The Internet: Enhancing Work and Play

The final day of CIL 2006 was kicked off by Lee Rainie, Director of the Pew Internet and American Life project, (shown in the photo speaking with Marydee Ojala, Editor of ONLINE magazine) who gave us a fascinating look at how the Internet is enhancing work and play. He focused on the Millennial generation and gave us eight realities of the lives of this large generation. The main point of his talk was that it’s important for librarians to address the needs of this generation. Here are the eight realities:

1. Millennials are a distinct age group, according to many measures of generational behavior and attitude. They are the biggest and most diverse generation in US history—now comprising 36% of total population. This age group will be bigger than the Boomers. They are more diverse—31% are minorities. They are special, sheltered, confident, team-oriented, achieving, pressured, conventional, tech-embracing (but not necessarily tech-savvy—they are digital natives in a land of digital immigrants and have never known a day without a computer. Rainie recommended that everyone read the book Millenials Rising by Howe and Strauss, published in 2000.

2. Millennials are immersed in a world of technology and gadgets. Nearly half of them have broadband access at home. They expect to be able to gather and share information using multiple devices. Their information needs are contextual and contingent on whatever device they happen to be using.

3. Millennials’ technology is mobile. They share information in ways that allow them to act quickly. Rainie called this activity “smart mobs” in which spontaneous text messaging or cell phone calls leads immediately to unplanned action by a large number of people.

4. The Internet plays a special role in their world. 33% of online teens share their own creations (artwork, photos, stories, videos) online. 57% of them have contributed a creation to the online world. 32% have created or worked on blogs or web pages for others, 22% keep their own personal webpage, 19% have created their own journal or blog, and19% say they remix online content into their own artistic creations.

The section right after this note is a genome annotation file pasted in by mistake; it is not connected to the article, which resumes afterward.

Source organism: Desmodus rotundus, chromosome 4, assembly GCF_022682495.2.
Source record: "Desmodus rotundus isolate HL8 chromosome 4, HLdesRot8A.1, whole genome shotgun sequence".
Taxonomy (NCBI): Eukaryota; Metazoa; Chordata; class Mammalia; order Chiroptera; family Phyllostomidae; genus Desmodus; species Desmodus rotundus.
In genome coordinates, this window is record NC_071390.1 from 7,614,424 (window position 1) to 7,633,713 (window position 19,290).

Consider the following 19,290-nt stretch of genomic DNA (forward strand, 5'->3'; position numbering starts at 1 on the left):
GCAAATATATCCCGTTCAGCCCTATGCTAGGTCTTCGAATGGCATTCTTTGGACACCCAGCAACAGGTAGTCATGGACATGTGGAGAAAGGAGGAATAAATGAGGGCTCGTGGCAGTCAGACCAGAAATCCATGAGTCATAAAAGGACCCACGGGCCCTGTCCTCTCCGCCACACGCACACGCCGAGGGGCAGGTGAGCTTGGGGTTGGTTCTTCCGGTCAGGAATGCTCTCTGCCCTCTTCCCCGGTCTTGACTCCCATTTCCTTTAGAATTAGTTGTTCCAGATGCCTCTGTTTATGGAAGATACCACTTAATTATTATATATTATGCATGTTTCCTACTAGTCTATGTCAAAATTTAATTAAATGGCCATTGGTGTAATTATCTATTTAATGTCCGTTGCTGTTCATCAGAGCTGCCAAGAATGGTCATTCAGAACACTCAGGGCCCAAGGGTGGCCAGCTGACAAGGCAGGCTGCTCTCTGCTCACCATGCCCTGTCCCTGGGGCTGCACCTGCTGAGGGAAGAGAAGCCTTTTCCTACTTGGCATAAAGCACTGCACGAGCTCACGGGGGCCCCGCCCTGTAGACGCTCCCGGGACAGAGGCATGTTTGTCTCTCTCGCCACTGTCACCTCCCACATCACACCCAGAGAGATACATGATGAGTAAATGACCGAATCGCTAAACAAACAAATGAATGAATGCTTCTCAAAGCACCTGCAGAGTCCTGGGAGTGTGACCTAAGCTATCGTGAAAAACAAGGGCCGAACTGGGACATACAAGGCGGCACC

5. They are multi-taskers and approach research as a self-directed process. Libraries can serve them by positioning themselves as “info support” organizations (like tech support). They do 8½ hours of activity in 6-1/3 hours by “continuous partial attention”—simultaneously scanning several incoming alerts for the one activity most interesting to them.

6. Millennials are often unaware of and indifferent to the consequences of their use of technology, i.e. copyright, privacy. They are constantly doing “soft surveillance” (checking out what their friends are doing) using the Net. They need to be educated about copyright principles and media literacy.

7. Their (our) technology world will change radically in the next decade. The Internet will change from a network of people to a network of things (using RFID devices, etc.). More mobility will be built into the environment. Search will get better. The long tail will get more important.

8. The way that Millennials approach learning and research tasks will be shaped by their new techno-world. Learning and research will be more self-directed, more reliant on feedback and response, more tied to group knowledge, and oriented to people being their own modes of production.

Rainie’s best advice to librarians in dealing with the Millennial generation is to just be brilliant at what you do!

Don Hawkins
Columnist, Information Today

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